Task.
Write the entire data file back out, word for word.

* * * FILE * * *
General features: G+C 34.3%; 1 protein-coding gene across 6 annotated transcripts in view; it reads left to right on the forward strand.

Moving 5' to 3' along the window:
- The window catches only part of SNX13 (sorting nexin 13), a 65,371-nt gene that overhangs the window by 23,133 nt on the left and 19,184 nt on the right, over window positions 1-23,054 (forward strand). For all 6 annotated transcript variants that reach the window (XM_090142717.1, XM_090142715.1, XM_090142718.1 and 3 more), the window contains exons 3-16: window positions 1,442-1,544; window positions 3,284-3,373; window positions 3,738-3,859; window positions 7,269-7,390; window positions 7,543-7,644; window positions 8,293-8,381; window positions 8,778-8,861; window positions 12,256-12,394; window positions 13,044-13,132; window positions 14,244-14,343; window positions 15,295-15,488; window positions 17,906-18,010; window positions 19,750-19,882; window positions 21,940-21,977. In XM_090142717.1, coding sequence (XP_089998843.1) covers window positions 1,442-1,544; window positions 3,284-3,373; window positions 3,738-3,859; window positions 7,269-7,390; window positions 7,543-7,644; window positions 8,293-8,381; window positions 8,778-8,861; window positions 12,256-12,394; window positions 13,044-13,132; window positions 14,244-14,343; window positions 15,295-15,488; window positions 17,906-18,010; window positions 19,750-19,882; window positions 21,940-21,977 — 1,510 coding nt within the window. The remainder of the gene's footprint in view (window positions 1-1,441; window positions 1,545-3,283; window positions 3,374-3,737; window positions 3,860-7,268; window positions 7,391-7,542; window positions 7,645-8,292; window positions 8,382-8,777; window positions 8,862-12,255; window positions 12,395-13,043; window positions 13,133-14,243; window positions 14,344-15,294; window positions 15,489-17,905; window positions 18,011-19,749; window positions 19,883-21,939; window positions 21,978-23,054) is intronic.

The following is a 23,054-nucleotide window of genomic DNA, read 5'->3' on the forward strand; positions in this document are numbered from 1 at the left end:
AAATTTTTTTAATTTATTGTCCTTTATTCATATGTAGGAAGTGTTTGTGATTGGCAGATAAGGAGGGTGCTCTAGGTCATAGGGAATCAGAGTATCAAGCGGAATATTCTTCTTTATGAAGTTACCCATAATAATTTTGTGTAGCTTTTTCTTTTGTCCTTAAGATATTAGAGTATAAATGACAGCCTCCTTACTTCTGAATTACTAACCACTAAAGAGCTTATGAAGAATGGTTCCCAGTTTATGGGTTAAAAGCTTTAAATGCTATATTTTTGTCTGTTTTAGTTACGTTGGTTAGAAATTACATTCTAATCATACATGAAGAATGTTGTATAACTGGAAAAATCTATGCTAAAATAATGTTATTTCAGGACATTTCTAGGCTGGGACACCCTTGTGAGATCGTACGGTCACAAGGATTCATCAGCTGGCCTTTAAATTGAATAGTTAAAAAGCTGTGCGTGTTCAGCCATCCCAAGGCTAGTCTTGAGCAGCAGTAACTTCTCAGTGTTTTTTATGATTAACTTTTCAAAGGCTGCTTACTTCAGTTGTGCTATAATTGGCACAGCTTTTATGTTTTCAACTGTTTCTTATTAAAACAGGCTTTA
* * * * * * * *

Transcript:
General features: G+C 34.3%; 1 protein-coding gene across 6 annotated transcripts in view; it reads left to right on the forward strand.

Moving 5' to 3' along the window:
- The window catches only part of SNX13 (sorting nexin 13), a 65,371-nt gene that overhangs the window by 23,133 nt on the left and 19,184 nt on the right, over window positions 1-23,054 (forward strand). For all 6 annotated transcript variants that reach the window (XM_090142717.1, XM_090142715.1, XM_090142718.1 and 3 more), the window contains exons 3-16: window positions 1,442-1,544; window positions 3,284-3,373; window positions 3,738-3,859; window positions 7,269-7,390; window positions 7,543-7,644; window positions 8,293-8,381; window positions 8,778-8,861; window positions 12,256-12,394; window positions 13,044-13,132; window positions 14,244-14,343; window positions 15,295-15,488; window positions 17,906-18,010; window positions 19,750-19,882; window positions 21,940-21,977. In XM_090142717.1, coding sequence (XP_089998843.1) covers window positions 1,442-1,544; window positions 3,284-3,373; window positions 3,738-3,859; window positions 7,269-7,390; window positions 7,543-7,644; window positions 8,293-8,381; window positions 8,778-8,861; window positions 12,256-12,394; window positions 13,044-13,132; window positions 14,244-14,343; window positions 15,295-15,488; window positions 17,906-18,010; window positions 19,750-19,882; window positions 21,940-21,977 — 1,510 coding nt within the window. The remainder of the gene's footprint in view (window positions 1-1,441; window positions 1,545-3,283; window positions 3,374-3,737; window positions 3,860-7,268; window positions 7,391-7,542; window positions 7,645-8,292; window positions 8,382-8,777; window positions 8,862-12,255; window positions 12,395-13,043; window positions 13,133-14,243; window positions 14,344-15,294; window positions 15,489-17,905; window positions 18,011-19,749; window positions 19,883-21,939; window positions 21,978-23,054) is intronic.

The following is a 23,054-nucleotide window of genomic DNA, read 5'->3' on the forward strand; positions in this document are numbered from 1 at the left end:
AAATTTTTTTAATTTATTGTCCTTTATTCATATGTAGGAAGTGTTTGTGATTGGCAGATAAGGAGGGTGCTCTAGGTCATAGGGAATCAGAGTATCAAGCGGAATATTCTTCTTTATGAAGTTACCCATAATAATTTTGTGTAGCTTTTTCTTTTGTCCTTAAGATATTAGAGTATAAATGACAGCCTCCTTACTTCTGAATTACTAACCACTAAAGAGCTTATGAAGAATGGTTCCCAGTTTATGGGTTAAAAGCTTTAAATGCTATATTTTTGTCTGTTTTAGTTACGTTGGTTAGAAATTACATTCTAATCATACATGAAGAATGTTGTATAACTGGAAAAATCTATGCTAAAATAATGTTATTTCAGGACATTTCTAGGCTGGGACACCCTTGTGAGATCGTACGGTCACAAGGATTCATCAGCTGGCCTTTAAATTGAATAGTTAAAAAGCTGTGCGTGTTCAGCCATCCCAAGGCTAGTCTTGAGCAGCAGTAACTTCTCAGTGTTTTTTATGATTAACTTTTCAAAGGCTGCTTACTTCAGTTGTGCTATAATTGGCACAGCTTTTATGTTTTCAACTGTTTCTTATTAAAACAGGCTTTA